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Megan Adams, MD, surgical director of pediatric living donor transplantation, received the American Society of Transplant Surgeons' 2023 Pipeline Award.

Megan Adams, MD, Receives Pipeline Award for Mentorship in Transplant 

Adams, surgical director of pediatric living donor transplantation at the CU Department of Surgery, works with medical students, residents, and fellows.

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Written by Greg Glasgow on February 28, 2023

Megan Adams, MD, surgical director of pediatric living donor transplantation at the University of Colorado Department of Surgery, has received the 2023 Pipeline Award from the American Society of Transplant Surgeons (ASTS). 

Adams, associate director of the fellowship program in the Department of Surgery, received the award for her role mentoring medical students, residents, and fellows. 

“Teaching is one of my favorite things to do, and I get a lot of face time with trainees from all different levels,” Adams says. “It’s a great feeling when somebody is struggling with something, whether it’s an operative skill or something else, and I am able to help them and see them finally succeed.” 

Growing field 

Adams, who studied medicine at Wayne State University in Michigan and completed her residency and fellowship at the CU Department of Surgery, remembers a time not that long ago when fewer residents wanted to go into transplant surgery, due to the unpredictable schedule and lack of restrictions on hours worked.  

That has changed now, she says, making transplant surgery a more attractive option for those interested in making an immediate difference in someone’s life. 

“Every time I do a successful kidney transplant with a medical student or a young resident, I tell them that in two hours, they fixed a chronic disease that this person has been living with their entire life,” she says. “That has to be the coolest part of my job.” 

Nondirected donations 

A neophyte in the world of transplant when she arrived at CU for her residency, Adams quickly fell in love with the specialty. 

“I thought, ‘This is so cool — you can take organs from someone who has passed away and save another person’s life? That's the coolest thing ever,’” she recalls. “I tried to talk myself out of transplant for a long time, because I knew the lifestyle was going to be crazy and it was going to make it hard to have a family, but my partner at the time — now my husband — said, ‘You’re always happy on transplant; just do it. And we'll figure it out.’”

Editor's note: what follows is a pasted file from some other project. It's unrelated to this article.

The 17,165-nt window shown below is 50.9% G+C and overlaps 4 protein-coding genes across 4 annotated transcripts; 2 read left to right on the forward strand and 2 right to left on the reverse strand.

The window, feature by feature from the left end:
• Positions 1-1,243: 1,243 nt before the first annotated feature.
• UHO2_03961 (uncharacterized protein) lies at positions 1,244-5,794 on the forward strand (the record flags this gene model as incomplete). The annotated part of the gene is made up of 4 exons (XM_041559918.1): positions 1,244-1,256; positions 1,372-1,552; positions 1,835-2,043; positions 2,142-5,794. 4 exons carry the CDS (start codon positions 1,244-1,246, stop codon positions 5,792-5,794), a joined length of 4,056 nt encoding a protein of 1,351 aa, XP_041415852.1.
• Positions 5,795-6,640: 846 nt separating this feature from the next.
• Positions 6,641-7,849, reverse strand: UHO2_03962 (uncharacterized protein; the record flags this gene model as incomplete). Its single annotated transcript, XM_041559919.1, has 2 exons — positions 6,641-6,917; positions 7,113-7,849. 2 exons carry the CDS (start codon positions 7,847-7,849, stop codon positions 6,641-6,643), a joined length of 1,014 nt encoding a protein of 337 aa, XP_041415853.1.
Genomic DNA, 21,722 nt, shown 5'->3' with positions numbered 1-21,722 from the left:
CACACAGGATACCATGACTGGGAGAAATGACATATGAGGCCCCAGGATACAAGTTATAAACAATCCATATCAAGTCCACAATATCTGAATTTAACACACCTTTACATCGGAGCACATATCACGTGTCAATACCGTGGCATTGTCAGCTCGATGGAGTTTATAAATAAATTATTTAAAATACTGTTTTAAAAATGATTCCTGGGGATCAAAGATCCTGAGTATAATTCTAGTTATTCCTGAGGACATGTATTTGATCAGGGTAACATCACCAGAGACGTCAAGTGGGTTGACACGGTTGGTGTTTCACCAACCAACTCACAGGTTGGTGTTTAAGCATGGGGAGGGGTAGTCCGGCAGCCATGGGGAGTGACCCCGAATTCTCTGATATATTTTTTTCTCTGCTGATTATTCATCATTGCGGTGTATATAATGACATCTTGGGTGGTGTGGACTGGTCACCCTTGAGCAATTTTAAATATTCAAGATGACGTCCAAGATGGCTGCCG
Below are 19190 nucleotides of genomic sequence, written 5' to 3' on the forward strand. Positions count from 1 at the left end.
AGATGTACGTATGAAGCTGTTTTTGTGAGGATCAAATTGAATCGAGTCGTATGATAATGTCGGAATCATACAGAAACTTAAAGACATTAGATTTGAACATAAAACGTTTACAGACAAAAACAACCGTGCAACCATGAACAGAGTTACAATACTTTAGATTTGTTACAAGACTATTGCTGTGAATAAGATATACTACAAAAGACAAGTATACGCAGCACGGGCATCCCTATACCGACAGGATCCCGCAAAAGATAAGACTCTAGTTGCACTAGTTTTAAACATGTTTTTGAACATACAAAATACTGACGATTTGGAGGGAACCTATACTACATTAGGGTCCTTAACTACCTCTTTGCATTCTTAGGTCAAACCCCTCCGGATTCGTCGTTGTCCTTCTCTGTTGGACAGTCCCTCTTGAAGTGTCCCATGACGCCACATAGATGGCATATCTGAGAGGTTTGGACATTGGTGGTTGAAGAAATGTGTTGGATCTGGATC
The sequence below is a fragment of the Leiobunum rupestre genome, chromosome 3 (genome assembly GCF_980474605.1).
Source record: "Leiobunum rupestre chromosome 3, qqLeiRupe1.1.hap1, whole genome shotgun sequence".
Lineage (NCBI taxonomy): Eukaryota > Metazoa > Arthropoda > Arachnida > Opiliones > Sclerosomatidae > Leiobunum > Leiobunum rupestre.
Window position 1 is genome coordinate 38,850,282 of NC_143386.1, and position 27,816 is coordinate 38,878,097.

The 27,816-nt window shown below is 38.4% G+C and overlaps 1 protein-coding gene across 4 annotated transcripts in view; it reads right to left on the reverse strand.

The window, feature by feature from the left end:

Now a specialist in pediatric transplants, transplanting livers and kidneys into children as young as newborns, Adams is a hero on social media for other young female transplant surgeons, and a fierce advocate for nondirected donations — those in which altruistic donors give up a small piece of their liver to save the life of a stranger they have never met. 

“We have these donors who walk in and say, ‘I heard you could take a small piece of my liver and save a baby. I want to be a living donor,’” she says. “We have been able to transplant our entire waitlist from nondirected living donors.”  

Currently, only half of the pediatric medical centers in the U.S. offer living donation. Adams is working to get the word out to parents and families who are waiting on organ donations that there is a potentially faster way to receive the life-saving operation. 

“All of these families want what's best for their child,” she says. “There's no one who wouldn’t get on a plane to save their kid.”

Adams-1Megan Adams, MD, accepts her ASTS Pipeline Award in January.

Empowering young surgeons 

Adams received her ASTS award at the organization’s conference in January. “It was pretty amazing to be sitting on the stage with these other giants in the world of transplant,” she says — and to be recognized for her mentorship, which is one of the most rewarding aspects of her job. 

“When you let somebody do something new, or an operation they’ve never had the chance to do before, and they do it successfully, they get so excited, and they want to come back for more,” Adams says. “That’s the most rewarding part of my job. If you make people feel like they can do anything, eventually they will be able to do anything.”  

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Megan Adams, MD